Hosty said that he recognized that it was unusual, but not improper, for the village council to reject a commissioner’s selection for their own department.
“While I believe in the commissioner form of government I also believe in the checks and balances of having the entire council ratify department head appointments,” Hosty said.
After the meeting, Hosty was critical of the choice made by Doolin and Steinbach.
“The guy they brought in had a specialty in water, no experience in Forest Park,” said Hosty after the meeting. “He lived quite a distance away. The key to public works is plowing, potholes. It’s knowing the village. It’s fixing things here. You got a guy who lives a substantial amount away and you want him to get here in a snow storm. How is he going to get here? We have the reputation as having the best snow removal in the western suburbs. It’s because of Bob.”
Steinbach felt that the majority should have deferred to the judgment of those charged with responsibility for the Public Works department, namely herself and Doolin.
“I’m not quite sure why they think they can run my department better than I can,” Steinbach said. “Many projects have been put on hold because we don’t have a leader in that department with the necessary skills. He doesn’t have what I feel is the necessary management education or experience.”
Doolin said that Kutak has never formally applied for the position, and that if Burris had been hired Kutak would have retained his current job and salary.
“To this day Bob has never submitted a resume to me, his boss, to be part of the interview process,” Doolin said.
The majority said they saw no need to hire an expensive outsider.
“We have a person who has been fulfilling the responsibilities down there for a good year and a half, and I don’t see the need the need to add to our payroll,” said Calderone after the meeting.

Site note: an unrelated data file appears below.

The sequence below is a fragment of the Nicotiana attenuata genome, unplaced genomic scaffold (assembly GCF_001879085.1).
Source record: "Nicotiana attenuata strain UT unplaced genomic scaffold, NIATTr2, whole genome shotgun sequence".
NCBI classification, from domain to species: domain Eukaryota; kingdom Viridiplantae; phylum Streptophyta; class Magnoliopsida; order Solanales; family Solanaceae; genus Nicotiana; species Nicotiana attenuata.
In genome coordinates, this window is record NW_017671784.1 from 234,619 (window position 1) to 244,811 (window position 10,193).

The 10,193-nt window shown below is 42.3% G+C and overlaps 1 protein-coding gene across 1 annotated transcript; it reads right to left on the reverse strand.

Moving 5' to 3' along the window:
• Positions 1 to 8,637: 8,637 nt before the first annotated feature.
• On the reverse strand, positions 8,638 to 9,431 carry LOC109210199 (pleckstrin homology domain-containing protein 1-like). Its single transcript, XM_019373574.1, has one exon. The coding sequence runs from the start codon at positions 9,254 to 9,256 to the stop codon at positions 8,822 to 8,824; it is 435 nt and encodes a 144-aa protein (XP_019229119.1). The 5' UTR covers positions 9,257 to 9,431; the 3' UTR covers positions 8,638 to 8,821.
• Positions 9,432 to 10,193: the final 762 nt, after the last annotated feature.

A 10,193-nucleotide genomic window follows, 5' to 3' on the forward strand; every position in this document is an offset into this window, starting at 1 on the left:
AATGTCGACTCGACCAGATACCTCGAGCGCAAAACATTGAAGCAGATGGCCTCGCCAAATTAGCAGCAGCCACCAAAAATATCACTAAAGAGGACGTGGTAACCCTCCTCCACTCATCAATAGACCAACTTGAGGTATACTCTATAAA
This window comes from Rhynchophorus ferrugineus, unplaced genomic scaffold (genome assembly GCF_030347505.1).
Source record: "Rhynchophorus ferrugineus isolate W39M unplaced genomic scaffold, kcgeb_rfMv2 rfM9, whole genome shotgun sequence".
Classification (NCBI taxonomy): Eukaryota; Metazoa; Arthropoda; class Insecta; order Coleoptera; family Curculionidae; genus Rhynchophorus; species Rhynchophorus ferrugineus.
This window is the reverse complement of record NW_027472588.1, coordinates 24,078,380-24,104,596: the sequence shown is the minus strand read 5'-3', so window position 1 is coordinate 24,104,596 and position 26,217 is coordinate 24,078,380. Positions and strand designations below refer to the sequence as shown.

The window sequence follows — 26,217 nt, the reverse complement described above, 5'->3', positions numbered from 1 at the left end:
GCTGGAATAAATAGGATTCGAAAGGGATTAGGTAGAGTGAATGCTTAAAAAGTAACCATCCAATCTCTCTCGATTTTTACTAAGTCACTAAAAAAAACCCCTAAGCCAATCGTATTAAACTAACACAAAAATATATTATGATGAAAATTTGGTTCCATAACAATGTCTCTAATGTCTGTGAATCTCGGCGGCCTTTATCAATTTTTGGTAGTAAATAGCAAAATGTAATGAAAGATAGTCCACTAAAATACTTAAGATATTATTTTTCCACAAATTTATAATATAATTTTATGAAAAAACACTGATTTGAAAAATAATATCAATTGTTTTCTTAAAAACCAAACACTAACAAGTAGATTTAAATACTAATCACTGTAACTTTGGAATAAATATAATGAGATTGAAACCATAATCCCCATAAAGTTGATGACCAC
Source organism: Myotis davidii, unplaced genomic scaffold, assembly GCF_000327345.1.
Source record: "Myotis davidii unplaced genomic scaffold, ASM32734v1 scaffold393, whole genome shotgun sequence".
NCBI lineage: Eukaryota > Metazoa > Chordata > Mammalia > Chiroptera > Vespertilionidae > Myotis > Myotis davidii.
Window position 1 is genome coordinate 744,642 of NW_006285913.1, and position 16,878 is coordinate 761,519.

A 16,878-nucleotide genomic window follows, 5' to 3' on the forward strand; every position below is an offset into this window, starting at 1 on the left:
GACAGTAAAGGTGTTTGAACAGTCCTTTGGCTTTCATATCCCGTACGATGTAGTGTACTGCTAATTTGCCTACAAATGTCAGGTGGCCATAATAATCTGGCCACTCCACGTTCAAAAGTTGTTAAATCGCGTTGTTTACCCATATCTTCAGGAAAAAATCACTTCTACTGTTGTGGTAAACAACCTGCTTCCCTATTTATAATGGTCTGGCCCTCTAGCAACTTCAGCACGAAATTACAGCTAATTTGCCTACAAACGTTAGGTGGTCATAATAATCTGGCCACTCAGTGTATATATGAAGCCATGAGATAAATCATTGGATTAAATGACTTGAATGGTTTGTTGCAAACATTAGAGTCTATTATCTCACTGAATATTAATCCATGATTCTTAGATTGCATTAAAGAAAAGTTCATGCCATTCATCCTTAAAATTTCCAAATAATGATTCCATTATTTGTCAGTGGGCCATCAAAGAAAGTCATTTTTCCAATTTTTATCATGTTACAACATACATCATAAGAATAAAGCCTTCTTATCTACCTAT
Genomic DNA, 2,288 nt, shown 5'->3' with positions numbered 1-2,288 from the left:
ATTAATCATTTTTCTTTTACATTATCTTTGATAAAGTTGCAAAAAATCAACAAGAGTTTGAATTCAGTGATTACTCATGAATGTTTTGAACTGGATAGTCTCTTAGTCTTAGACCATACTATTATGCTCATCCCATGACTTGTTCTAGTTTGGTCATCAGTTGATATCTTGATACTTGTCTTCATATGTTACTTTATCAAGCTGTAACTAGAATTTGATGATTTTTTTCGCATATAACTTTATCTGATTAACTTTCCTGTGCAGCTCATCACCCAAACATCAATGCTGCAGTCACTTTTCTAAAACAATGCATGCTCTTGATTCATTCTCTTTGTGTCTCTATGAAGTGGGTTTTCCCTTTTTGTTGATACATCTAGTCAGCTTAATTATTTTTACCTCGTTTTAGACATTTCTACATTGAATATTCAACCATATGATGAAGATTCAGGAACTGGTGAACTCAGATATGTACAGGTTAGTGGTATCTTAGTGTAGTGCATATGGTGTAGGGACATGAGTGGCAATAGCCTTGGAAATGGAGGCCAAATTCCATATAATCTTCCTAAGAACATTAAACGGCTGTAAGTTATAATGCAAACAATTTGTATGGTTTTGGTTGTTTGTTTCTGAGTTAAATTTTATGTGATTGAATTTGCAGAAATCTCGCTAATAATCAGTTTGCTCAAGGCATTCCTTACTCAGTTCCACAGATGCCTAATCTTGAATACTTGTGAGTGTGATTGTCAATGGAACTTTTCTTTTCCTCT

“The public has not been ringing my phone off the hook or storming Village Hall to say that public works functions have not been performed. In fact I haven’t heard one complaint in 15 to 18 months. If that isn’t enough time to test a person’s ability I don’t know what is.”
In other action, the council voted 4-1, with Steinbach the lone dissenter, to award contracts to Cerniglia Company in the amount of $2,422,808.15 and to Johnson Paving for $767,568.50 for work on the Village Improvement Program (VIP).
In awarding the contract to Cerniglia, the council decided to bypass the lowest bidder, A. Lamp Company, which bid $145,000 less than Cerniglia.
Mayor Calderone said that there have been numerous lawsuits files against A. Lamp and that other communities have had problems with their work.
“The village of Oak Park excused A. Lamp from a project,” said Calderone. “They positively threw them off the job. Rolling Meadows, Bensenville, and Glendale Heights have issues with A. Lamp.”
But Steinbach said that most of the lawsuits against Lamp were from 1997 to 2000 and that the village and its engineers could closely monitor their work. Steinbach noted that A. Lamp was pre-qualified by the Illinois Department of Transportation.
“I feel that for $145,000 we can put those mitigating factors in place,” said Steinbach who also had a problem with one of Cerniglia’s subcontractors, a company called Orange Crush which Steinbach said is an offshoot of a company barred from federal and state work.
The council also unanimously approved the appointment of the Paul Barbahen, Lillian Coleman, and Kathleen Garness to the village’s new ethics commission. Village Administrator Michael Sturino was appointed ethics advisor.